The election of Ronald Reagan in 1980 was not followed by his death in office, despite being seriously wounded in an assassination attempt within months of his inauguration. Days after Reagan survived the shooting, columnist Jack Anderson wrote "Reagan and the Eerie Zero Factor" and noted that the 40th president had either disproved the superstition, or had nine lives. Reagan, the oldest man to be elected President, also survived treatment for colon cancer while in office. First Lady Nancy Reagan was reported to have hired psychics and astrologers to try to protect her husband from the effects of the curse. Reagan left office on January 20, 1989, and ultimately died of Alzheimer's Disease on June 5, 2004, at the age of 93. His would-be assassin, John Hinckley, Jr., was found by a jury to be insane, but there was no evidence that he was motivated by a belief in the curse.
The next president in the line of the curse, George W. Bush in 2000, was unharmed in an assassination attempt in 2005. He finished out his final term on January 20, 2009 and survives to the present day. It is widely assumed today that the curse has been broken by Reagan surviving his assassination attempt.
The only president who died in office without being elected in a "cursed" year was Zachary Taylor, who was elected in 1848 and died in 1850. However, Taylor also fought against Tecumseh, during the War of 1812, and is considered by some as having also been "killed" by the curse.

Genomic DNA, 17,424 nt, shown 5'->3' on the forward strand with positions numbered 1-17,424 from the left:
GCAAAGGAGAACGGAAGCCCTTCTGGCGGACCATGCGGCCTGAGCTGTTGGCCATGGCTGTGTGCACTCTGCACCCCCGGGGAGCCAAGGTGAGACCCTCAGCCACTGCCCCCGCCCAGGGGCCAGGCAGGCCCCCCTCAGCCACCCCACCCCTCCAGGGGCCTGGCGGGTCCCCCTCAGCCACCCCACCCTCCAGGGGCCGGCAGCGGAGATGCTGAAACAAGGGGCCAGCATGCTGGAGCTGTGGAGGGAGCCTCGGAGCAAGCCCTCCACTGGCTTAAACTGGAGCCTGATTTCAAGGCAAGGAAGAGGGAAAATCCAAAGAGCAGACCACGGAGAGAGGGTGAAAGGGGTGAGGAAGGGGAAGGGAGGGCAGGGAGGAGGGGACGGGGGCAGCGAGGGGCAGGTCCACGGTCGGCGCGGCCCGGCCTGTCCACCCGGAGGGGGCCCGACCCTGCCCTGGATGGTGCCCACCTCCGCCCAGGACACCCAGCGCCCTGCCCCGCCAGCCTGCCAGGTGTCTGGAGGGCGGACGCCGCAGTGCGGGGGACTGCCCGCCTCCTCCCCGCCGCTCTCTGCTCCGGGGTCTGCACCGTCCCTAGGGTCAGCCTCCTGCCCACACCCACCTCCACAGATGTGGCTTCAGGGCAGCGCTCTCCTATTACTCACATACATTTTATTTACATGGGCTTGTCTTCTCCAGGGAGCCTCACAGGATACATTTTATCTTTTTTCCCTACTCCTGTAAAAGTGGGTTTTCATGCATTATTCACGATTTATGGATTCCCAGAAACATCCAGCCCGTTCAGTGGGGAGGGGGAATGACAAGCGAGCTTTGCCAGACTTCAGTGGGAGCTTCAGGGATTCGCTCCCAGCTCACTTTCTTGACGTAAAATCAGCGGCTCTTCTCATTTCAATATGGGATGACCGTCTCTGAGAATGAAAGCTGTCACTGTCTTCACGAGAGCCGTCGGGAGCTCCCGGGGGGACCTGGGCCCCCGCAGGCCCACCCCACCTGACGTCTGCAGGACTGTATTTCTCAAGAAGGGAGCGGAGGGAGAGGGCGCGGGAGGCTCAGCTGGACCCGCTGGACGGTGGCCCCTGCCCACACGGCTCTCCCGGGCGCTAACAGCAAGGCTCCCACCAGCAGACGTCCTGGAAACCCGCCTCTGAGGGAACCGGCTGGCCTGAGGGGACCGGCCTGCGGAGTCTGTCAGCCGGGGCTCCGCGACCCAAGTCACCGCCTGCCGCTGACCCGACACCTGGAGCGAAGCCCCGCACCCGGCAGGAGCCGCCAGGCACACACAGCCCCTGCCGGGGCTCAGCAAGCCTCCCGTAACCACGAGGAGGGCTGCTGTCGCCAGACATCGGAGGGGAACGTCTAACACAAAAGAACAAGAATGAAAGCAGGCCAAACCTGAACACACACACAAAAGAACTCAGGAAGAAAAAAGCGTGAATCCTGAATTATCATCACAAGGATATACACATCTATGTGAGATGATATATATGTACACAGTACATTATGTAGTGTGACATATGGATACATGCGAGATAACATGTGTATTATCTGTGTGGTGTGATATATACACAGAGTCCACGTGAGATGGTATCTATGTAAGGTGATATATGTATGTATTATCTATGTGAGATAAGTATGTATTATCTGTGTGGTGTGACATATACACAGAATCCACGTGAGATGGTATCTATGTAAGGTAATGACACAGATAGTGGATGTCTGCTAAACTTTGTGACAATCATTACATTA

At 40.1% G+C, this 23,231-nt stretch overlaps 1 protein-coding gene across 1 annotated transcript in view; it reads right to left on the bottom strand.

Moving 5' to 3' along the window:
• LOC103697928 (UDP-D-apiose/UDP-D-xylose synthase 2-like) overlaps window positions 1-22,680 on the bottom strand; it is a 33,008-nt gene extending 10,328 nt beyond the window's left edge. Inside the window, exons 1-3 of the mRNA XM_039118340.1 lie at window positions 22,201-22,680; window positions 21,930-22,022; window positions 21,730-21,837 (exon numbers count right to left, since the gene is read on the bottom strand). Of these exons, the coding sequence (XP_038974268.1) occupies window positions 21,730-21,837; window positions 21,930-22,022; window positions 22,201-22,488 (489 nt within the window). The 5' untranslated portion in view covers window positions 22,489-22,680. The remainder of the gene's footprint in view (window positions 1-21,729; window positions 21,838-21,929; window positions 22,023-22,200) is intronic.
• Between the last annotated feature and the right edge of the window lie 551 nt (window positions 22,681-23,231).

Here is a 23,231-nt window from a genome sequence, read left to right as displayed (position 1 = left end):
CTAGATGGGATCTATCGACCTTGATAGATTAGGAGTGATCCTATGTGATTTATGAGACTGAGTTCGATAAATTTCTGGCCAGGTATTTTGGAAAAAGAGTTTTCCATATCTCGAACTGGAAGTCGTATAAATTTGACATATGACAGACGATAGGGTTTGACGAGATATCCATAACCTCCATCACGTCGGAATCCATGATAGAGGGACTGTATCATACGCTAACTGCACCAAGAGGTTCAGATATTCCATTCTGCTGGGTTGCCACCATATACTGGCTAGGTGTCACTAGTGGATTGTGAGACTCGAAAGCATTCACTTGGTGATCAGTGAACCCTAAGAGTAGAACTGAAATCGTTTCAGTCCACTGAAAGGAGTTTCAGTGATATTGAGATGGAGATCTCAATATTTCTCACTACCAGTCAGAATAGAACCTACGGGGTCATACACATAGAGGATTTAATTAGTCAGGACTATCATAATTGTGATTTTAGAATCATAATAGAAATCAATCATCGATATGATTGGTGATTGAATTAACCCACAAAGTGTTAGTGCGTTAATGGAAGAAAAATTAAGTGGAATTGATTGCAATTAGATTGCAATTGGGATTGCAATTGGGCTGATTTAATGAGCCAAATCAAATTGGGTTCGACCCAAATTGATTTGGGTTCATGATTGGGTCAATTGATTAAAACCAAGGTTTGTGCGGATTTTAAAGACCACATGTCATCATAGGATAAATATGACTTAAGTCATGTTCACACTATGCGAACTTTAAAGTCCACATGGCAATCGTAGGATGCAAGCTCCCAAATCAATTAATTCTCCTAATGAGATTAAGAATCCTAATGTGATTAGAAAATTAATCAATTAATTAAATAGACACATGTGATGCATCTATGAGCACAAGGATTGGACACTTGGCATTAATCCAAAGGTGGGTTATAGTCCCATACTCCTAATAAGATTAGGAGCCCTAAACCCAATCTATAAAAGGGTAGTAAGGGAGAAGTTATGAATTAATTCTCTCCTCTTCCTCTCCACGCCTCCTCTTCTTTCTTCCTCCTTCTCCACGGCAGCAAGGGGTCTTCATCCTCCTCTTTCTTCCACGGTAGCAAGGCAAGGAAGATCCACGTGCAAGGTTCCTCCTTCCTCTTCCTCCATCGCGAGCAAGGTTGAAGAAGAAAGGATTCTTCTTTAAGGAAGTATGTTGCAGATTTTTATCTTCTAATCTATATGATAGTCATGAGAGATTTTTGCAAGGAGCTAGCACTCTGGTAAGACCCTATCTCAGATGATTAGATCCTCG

Presidents in the line of the alleged curse
- List of Presidents of the United States who died in office
- Second-term curse
- List of United States presidential assassination attempts and plots
- Ripley's Believe it or Not, 2nd Series (Simon & Schuster, 1931); an updated reference is on page 140 of the Pocket Books paperback edition of 1948
- The New Big Book Of U.S. Presidents By Todd Davis, Marc Frey
- Randi Henderson and Tom Nugent, "The Zero Curse: More than just a coincidence?" (reprinted from the Baltimore Sun), November 2, 1980, in Syracuse Herald-American, p C-3
- Oakland Tribune, November 5, 1940, p12
- "Pennsylvania Avenue Ponderings", Hammond Times, February 25, 1960, p18
- Presidential Prophecies, History Channel
- The Sunday Intelligencer (Doylestown, PA), April 5, 1981, p 8
- Wadler, Joyce (23 May 1988). "The President's Astrologers". People Magazine. Retrieved 12 June 2013.
- Zuckerman, Laurence (16 May 1988). "Nancy Reagan's Astrologer". Time Magazine. Retrieved 12 June 2013.
- Cohen, Richard (22 October 1989). "Where Was Nancy's Astrologer?". Philadelphia Inquirer. Retrieved 12 June 2013.
- CNN.com - Bush grenade attacker gets life - January 11, 2006
- Facts About The Presidents by Joseph Nathan Kane